LIT 4334: The Golden Age of Children's Literature

Looking-Glass Chess

The Looking-Glass world that Alice enters in Through the Looking-Glass (And What Alice Found There) is undoubtedly a creation from the logical mind of Charles Dodgson. It is described as having “a number of tiny little brooks running straight across it from side to side, and the ground between was divided up into squares by a number of little green hedges, that reached from brook to brook.” This description is obviously a chessboard, which is a theme throughout the story. Alice encounters all of the pieces in the chess game that help her, a pawn, to reach the other side of the board and become a queen herself within 11 moves.

Being a thorough man, Dodgson included a picture of the chessboard in the Looking-Glass world of the moves that are made in the story in the exact order they take place.

Looking-Glass Chess

 

Alice begins her journey upon meeting the Red Queen at the forefront of the white piece’s side of the chessboard, who then allows her to be a pawn for the white team. The Red Queen tells Alice, “you’re in the Second Square to begin with: when you get to the Eighth Square you’ll be a Queen.” In the above picture we can see Alice begins as a pawn in the second square for move number one. Next, Alice “ran down the hill and jumped over the first of the six little brooks,” which puts her in the Third Square. After this sentence, we see three rows of asterisks, which are used throughout the story to signify that Alice has moved into the next square.

Alice then rides an unusual railway that jumps across a brook, sending Alice into the Fourth square, which is the home of Tweedle Dee and Tweedle Dum. After their discourse and poems she meets the White Queen, and she follows after her across a brook, which takes her into the Fifth Square. To her astonishment, the queen becomes a sheep, and the surroundings become a small shop of goods. She suddenly realizes she’s on a boat and rows through this square. At the end, she’s in the small shop again and she jumps across a small brook in the shop into the Sixth Square.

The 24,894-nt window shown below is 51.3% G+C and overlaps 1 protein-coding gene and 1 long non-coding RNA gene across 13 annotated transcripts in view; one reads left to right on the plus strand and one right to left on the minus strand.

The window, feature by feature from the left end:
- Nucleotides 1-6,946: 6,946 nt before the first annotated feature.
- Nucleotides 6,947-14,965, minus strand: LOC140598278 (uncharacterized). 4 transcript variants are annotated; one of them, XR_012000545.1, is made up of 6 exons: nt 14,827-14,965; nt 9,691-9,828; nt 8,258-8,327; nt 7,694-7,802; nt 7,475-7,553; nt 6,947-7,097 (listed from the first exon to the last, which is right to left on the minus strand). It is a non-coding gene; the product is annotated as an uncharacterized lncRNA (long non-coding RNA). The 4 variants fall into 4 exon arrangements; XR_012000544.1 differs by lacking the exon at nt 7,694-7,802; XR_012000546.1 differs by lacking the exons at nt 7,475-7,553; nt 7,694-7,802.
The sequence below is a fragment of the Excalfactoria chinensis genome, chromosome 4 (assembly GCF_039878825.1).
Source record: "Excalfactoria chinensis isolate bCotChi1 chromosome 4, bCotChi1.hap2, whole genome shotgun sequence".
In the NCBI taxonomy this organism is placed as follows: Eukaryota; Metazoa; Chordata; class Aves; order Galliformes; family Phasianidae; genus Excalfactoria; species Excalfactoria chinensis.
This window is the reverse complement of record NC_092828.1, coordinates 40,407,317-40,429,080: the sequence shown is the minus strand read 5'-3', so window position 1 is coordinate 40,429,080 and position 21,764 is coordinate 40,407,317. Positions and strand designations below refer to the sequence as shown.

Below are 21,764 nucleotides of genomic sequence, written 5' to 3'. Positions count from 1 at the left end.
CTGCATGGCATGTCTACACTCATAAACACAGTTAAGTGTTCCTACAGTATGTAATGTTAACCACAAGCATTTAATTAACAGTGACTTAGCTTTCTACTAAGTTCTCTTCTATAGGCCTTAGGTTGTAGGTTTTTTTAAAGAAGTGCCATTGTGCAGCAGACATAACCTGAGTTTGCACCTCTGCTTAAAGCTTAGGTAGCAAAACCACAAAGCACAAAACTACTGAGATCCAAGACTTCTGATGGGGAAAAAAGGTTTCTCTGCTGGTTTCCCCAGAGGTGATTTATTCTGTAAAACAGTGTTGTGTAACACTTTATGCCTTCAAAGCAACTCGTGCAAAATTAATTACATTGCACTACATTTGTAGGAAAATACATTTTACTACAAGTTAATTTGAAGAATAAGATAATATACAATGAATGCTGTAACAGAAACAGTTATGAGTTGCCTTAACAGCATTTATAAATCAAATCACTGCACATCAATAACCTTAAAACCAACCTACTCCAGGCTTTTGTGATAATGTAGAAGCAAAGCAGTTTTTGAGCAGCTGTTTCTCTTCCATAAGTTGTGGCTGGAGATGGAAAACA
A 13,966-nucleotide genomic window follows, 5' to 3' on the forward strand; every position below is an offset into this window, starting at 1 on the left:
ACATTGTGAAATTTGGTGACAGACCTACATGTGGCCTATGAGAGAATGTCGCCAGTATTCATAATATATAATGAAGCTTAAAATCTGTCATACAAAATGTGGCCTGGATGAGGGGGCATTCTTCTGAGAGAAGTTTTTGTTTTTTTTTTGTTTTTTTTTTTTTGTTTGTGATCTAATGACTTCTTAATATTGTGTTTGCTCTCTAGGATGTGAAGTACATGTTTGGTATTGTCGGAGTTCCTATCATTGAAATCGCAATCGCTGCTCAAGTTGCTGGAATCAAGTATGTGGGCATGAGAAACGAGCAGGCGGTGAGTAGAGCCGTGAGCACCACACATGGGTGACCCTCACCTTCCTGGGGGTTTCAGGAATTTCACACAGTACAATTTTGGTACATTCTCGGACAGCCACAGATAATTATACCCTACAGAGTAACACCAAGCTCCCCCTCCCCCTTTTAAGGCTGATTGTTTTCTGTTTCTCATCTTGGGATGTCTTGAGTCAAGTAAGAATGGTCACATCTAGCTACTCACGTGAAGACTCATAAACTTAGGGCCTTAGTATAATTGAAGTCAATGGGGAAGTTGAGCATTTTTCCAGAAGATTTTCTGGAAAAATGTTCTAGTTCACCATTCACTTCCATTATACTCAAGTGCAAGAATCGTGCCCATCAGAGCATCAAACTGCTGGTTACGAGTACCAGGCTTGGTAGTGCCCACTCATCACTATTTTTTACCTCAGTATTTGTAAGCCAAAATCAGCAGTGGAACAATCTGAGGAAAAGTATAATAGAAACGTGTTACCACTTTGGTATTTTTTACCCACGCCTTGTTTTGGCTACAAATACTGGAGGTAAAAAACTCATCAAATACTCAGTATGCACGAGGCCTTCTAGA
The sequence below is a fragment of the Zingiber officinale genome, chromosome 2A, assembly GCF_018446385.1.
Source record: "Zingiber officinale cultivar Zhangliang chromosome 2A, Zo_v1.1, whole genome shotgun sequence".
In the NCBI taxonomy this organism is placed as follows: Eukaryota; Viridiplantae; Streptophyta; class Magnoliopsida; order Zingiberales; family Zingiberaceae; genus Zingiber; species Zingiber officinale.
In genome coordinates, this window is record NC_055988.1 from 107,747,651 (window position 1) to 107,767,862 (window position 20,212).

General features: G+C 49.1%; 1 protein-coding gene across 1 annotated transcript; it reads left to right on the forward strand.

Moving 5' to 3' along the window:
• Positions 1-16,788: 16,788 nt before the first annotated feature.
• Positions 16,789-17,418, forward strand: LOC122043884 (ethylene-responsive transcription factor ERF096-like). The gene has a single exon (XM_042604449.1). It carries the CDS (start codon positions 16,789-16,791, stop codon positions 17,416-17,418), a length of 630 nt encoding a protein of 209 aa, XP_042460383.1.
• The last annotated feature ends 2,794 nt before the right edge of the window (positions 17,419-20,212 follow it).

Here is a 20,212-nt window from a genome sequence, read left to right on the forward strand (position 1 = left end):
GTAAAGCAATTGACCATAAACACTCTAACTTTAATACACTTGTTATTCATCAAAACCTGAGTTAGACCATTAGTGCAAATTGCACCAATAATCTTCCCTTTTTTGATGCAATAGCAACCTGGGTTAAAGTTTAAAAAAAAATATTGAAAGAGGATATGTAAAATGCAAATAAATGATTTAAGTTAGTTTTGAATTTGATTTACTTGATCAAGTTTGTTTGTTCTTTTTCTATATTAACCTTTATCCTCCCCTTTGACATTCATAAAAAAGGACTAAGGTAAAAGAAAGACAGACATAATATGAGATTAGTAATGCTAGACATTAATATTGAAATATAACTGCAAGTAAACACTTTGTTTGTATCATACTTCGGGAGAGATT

In the Sixth Square, Alice has a pedantic lesson with Humpty Dumpty, who teaches her the imaginative aspect of language. Leaving him, she meets the White King and his soldiers and encounter a problem regarding Plum Pudding and a group of strange animals. After leaving the Lion and Unicorn behind, Alice enters the the Seventh Square.

In the Seventh Square,  Alice is almost taken by the Red Knight. However, The White Knight comes to her aid, takes the Red Knight, and accompanies Alice to the edge of the Eight Square.

At this point, Alice jumps across the final brook and suddenly is crowned a queen. This is not the end of the game though.

Alice then attends her own coronation dinner. The Red Queen and all other attendants aggravate Alice to the point where she throws a tantrum. In her fury, Alice grabs the Red Queen and shakes her, taking the piece and winning the game.

Thus, in eleven total moves, Alice moves across the chessboard as a pawn and becomes a queen. She then takes the Red Queen and wins the game. The only issue, which even Dodgson confesses, is that the sides take their turns out of order. However, the actual moves can be mapped out and recorded as Alice journeys across the Looking-Glass world. Such a complex scheme truly proves Dodgson to be a logic-loving and mathematical genius because one can read this novel through the distant view of a chessboard.

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Alice’s Adventures in Wonderland: A Classic

Lewis Carroll’s, Alice’s Adventures in Wonderland, is most definitely a classic novel of children’s literature. Some may even argue that it is the epitome of the Golden Age. Not only did it receive huge popularity shortly after its publication over 100 years ago, the book has remained successful and continues to be read by children of today. So the question that arises is – why. Why has Alice experienced so much fame and recognition?

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For one, this novel is so different than the other books that we have read. Carroll’s style of nonsense is very innovative and ingenious. He combines reality, fantasy, and nonsense in a manner that brings the reader into a whole new world. Wonderland, although extremely bizarre and random, somehow makes sense. There are rules and explanations to all the weirdness which readers are amused and entertained by.